Chinese officials in New York have accused the Western media of misleading the public about Tibetan protests last month, complaining of "distorted reports and coverage" in major outlets.
"The incident to a large degree has not been accurately covered or reported in the media here," Weilin Kuang, deputy consul-general of the Chinese consulate in New York, told reporters at a press conference.
"There have been some misleading reports and comments, there have been some distorted facts and wrong conclusions, wrong judgments," Kuang added.
Aside from a brief, tightly-managed government tour given to a group of journalists, foreign media has been banned from Tibet and some surrounding areas since the protests. The Chinese government has been widely criticized for keeping foreign media out of the Tibet region and restricting press freedom inside the country.
Officials from the Chinese consulate in New York on Thursday said that when security improved, journalists would be invited back. The Chinese government also announced that they hoped to reopen the region to tourists and media before May.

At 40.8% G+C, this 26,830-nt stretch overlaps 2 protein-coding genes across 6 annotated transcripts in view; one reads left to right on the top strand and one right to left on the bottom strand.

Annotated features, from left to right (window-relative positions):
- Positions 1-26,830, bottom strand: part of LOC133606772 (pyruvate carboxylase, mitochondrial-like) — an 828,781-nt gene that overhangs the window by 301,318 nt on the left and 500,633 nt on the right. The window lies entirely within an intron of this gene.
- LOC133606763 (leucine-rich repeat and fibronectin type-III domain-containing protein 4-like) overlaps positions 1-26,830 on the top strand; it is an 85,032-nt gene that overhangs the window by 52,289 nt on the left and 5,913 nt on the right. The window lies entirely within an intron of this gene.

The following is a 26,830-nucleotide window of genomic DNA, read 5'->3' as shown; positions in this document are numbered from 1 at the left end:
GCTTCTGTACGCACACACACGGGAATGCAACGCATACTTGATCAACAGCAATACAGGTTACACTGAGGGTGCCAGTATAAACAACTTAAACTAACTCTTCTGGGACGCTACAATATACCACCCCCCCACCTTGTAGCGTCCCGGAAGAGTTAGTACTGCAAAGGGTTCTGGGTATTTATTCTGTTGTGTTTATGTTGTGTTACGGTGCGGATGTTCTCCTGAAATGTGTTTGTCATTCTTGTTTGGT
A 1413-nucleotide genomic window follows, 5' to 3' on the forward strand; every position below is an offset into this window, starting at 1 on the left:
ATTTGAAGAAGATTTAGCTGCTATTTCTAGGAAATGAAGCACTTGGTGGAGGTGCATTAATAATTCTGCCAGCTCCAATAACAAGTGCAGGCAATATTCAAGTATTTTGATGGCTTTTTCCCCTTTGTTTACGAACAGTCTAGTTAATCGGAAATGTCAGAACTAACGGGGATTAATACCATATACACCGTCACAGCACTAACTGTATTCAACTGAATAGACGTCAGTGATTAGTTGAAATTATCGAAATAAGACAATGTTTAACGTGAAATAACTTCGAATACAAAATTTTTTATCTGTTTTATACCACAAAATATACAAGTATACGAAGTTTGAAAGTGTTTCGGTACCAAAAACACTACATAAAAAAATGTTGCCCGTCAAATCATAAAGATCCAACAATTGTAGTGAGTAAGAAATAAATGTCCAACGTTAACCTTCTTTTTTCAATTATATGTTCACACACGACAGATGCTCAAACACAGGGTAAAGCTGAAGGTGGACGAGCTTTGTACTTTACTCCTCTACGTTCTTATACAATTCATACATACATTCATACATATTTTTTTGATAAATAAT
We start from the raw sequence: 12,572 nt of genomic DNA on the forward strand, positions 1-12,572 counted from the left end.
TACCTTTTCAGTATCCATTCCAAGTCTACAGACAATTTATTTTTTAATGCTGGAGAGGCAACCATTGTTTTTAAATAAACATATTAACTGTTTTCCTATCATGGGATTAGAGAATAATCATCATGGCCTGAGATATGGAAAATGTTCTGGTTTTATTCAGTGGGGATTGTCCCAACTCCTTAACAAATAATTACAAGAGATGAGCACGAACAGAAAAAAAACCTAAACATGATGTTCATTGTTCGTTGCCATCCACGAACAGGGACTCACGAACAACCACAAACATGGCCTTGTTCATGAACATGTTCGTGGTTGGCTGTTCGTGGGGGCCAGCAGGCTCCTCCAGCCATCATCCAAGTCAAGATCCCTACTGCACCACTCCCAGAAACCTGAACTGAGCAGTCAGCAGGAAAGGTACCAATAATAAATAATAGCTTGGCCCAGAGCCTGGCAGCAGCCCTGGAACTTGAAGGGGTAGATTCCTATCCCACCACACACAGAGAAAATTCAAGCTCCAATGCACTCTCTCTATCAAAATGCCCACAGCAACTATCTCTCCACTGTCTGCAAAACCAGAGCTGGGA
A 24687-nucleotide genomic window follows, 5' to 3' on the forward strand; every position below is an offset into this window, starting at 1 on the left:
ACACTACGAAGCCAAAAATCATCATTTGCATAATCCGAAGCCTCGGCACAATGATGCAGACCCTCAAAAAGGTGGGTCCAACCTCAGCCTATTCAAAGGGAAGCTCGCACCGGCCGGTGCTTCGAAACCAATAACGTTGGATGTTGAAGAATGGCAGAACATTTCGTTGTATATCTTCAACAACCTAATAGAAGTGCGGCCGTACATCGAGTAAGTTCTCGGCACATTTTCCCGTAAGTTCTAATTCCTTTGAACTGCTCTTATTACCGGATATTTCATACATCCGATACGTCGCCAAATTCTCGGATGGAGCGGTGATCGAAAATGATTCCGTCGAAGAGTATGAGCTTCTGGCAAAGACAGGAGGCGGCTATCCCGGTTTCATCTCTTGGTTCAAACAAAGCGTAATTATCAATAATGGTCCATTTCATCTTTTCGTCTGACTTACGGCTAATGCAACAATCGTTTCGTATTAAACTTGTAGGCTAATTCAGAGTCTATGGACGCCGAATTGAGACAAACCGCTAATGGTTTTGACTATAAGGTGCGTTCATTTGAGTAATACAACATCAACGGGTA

Kuang singled out CNN and British Broadcasting Corp, claiming that certain photos posted to the organizations' web sites had been cropped purposely to make the Chinese crackdown after the protests last month appear worse than it was.
"People are angry -- not only people in China, but also some Chinese communities here in this country are very angry about CNN about their coverage of Tibet, and also BBC," said Kuang.